NEW CANAAN — In the #MeToo era, there are still many challenges that victims of sexual assault and abuse face. But we’re moving forward in the right direction, panelists said.

“Every 98 seconds someone in this country is sexually assaulted and most will never report because of the stigma associated with this crime,” Donna Palomba, a victim of a sexual assault in 1993 and President of Jane Doe No More, an organization that helps educate and bring awareness about sexual assault, said.

Palomba, who successfully advocated for the passage of a Connecticut bill that removed the statute of limitations on sexual assault crimes that include DNA evidence, shared her experience as a victim and ultimately as a survivor.

“I was learning more about the crimes of sexual violence,” Palomba recounted.

Panelists included Dylan Farrow, adoptive daughter of director Woody Allen, Mayor of Waterbury Neil O’Leary, who investigated Palomba’s case, and co-director of the Post Traumatic Stress Center in New Haven Hadar Lubin. Rod Khattabi, director of Safety and Justice Initiative Advisor, moderated the discussion.

Palomba’s and Farrow’s retelling of their stories drew audible gasps and sighs from the crowd.

But it was that conversation, as painful as it can be, what encourages others to come forward and share their own experiences, Palomba said.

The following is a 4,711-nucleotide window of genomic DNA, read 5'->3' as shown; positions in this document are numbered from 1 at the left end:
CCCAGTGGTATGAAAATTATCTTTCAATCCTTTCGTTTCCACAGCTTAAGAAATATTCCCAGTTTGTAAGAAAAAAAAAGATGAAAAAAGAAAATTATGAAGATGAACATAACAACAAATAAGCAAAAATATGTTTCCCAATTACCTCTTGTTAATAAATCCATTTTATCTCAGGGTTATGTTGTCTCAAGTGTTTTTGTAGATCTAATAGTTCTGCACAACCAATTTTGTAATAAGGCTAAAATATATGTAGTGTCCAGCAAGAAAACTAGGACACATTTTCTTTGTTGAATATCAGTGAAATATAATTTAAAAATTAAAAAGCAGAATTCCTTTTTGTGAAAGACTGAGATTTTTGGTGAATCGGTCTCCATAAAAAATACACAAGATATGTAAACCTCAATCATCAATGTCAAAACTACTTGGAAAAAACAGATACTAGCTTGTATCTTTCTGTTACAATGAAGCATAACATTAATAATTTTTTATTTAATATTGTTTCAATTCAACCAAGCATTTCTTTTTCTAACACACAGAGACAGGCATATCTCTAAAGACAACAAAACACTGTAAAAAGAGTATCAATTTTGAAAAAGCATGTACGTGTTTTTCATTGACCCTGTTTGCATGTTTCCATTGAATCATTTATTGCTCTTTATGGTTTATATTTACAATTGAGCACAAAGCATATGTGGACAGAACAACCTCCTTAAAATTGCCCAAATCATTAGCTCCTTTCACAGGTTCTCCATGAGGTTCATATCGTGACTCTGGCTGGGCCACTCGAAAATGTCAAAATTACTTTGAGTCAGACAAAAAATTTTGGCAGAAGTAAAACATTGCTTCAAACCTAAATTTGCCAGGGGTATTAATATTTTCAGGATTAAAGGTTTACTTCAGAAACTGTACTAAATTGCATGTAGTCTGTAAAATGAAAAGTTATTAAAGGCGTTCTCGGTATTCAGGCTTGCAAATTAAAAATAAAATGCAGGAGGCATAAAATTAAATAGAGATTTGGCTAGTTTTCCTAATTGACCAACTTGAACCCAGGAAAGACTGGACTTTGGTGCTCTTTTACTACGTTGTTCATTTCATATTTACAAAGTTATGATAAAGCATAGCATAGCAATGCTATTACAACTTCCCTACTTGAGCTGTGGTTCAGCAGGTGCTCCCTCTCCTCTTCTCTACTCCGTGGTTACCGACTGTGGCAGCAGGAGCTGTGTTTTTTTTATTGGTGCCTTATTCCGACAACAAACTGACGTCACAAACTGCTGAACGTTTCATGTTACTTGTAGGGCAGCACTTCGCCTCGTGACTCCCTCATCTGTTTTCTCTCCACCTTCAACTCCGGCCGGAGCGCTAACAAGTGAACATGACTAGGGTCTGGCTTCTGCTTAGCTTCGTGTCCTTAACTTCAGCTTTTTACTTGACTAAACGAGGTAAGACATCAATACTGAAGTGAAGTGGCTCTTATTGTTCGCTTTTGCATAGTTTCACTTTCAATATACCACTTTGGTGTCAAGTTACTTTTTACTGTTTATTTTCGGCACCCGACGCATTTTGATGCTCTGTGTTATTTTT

“Every victim should be treated with dignity and respect,” Palomba said.

Farrow, who detailed sexual abuse by Allen in an interview with CBS in January, described how women face countless obstacles when telling their stories, if they’re even able to in the first place.

“When I was sexually assaulted at the age of seven in 1992, I faced a coordinated campaign by my attacker, my father, Woody Allen, to discredit me,” Farrow said.

While the #MeToo movement has encouraged women and men to tell their own experiences, it’s still a taboo subject but one that can only be addressed by talking about it.

“There are brave men and women who shared their stories with me. I hate talking about my sexual assault, we all do. But I’ll do it as long as it sends the message that you can and should come forward,” Farrow said.

Due to the sensitive nature of the issue, the audience was not allowed to ask questions following the event, a Grace Farms representative announced at the beginning of the event.

Though the event went over by almost 30 minutes after scheduled to conclude, attendees gave the panelists a standing ovation following the discussion.

“It’s about time we have a conversation like this. This can happen to anyone,” Sue Griggs, an event attendee, said.

Other attendees took time to chat with Palomba and Farrow to express their gratitude and commend them on their work.

“I thought this was wonderful because it’s about getting women to speak out,” Barbara Rosenberg said

humberto.juarez@hearstmediact.com